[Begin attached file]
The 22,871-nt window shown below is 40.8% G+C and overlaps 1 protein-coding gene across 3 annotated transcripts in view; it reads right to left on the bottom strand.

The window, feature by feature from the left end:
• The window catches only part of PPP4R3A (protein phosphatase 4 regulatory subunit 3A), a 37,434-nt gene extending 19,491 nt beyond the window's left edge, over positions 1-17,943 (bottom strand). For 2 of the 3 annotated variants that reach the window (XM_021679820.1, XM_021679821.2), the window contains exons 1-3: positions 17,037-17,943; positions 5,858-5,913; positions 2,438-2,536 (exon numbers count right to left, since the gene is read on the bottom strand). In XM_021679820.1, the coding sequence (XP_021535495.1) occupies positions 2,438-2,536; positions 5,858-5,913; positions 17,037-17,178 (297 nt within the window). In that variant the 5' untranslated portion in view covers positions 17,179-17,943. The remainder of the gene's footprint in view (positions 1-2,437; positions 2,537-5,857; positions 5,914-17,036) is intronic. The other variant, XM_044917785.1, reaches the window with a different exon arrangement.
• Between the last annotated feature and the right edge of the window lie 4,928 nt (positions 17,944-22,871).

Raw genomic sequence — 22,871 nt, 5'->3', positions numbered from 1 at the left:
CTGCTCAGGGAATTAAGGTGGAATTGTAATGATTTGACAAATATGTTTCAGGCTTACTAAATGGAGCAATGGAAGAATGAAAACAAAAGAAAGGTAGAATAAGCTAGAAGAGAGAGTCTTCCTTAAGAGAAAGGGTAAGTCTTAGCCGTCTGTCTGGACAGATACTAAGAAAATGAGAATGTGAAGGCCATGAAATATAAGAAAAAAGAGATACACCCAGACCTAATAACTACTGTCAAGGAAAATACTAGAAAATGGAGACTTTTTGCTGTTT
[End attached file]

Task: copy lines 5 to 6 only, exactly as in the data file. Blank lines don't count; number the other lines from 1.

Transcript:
Raw genomic sequence — 22,871 nt, 5'->3', positions numbered from 1 at the left:
CTGCTCAGGGAATTAAGGTGGAATTGTAATGATTTGACAAATATGTTTCAGGCTTACTAAATGGAGCAATGGAAGAATGAAAACAAAAGAAAGGTAGAATAAGCTAGAAGAGAGAGTCTTCCTTAAGAGAAAGGGTAAGTCTTAGCCGTCTGTCTGGACAGATACTAAGAAAATGAGAATGTGAAGGCCATGAAATATAAGAAAAAAGAGATACACCCAGACCTAATAACTACTGTCAAGGAAAATACTAGAAAATGGAGACTTTTTGCTGTTT